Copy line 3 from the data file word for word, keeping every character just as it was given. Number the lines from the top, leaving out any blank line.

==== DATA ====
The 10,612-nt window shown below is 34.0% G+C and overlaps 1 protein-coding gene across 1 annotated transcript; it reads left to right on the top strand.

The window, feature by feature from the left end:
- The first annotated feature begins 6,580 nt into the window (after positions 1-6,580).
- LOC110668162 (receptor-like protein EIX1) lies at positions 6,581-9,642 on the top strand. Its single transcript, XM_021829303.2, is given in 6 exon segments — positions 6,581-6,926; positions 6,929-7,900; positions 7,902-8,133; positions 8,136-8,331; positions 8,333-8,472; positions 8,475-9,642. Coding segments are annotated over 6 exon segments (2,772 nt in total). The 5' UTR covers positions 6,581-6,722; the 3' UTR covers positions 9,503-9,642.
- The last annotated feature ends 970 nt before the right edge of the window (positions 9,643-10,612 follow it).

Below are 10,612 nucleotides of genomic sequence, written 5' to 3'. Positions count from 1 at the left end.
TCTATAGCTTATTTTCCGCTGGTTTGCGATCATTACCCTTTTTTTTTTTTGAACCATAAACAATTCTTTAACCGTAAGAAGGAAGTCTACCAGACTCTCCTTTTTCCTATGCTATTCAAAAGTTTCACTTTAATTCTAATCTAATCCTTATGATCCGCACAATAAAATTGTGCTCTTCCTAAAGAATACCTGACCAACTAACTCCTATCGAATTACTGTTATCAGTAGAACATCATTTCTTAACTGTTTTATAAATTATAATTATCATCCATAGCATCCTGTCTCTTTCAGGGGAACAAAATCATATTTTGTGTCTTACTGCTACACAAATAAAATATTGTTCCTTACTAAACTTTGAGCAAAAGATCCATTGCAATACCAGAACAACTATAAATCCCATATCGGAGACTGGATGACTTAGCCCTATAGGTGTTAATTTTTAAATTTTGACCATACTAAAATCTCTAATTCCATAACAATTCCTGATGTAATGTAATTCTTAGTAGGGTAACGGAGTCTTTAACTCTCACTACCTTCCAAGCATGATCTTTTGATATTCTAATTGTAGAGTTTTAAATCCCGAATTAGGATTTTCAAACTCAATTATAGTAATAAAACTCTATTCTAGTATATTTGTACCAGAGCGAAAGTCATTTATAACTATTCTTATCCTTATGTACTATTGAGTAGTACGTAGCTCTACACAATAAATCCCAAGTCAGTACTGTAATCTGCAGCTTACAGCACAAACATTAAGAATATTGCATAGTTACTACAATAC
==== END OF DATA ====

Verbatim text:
- The first annotated feature begins 6,580 nt into the window (after positions 1-6,580).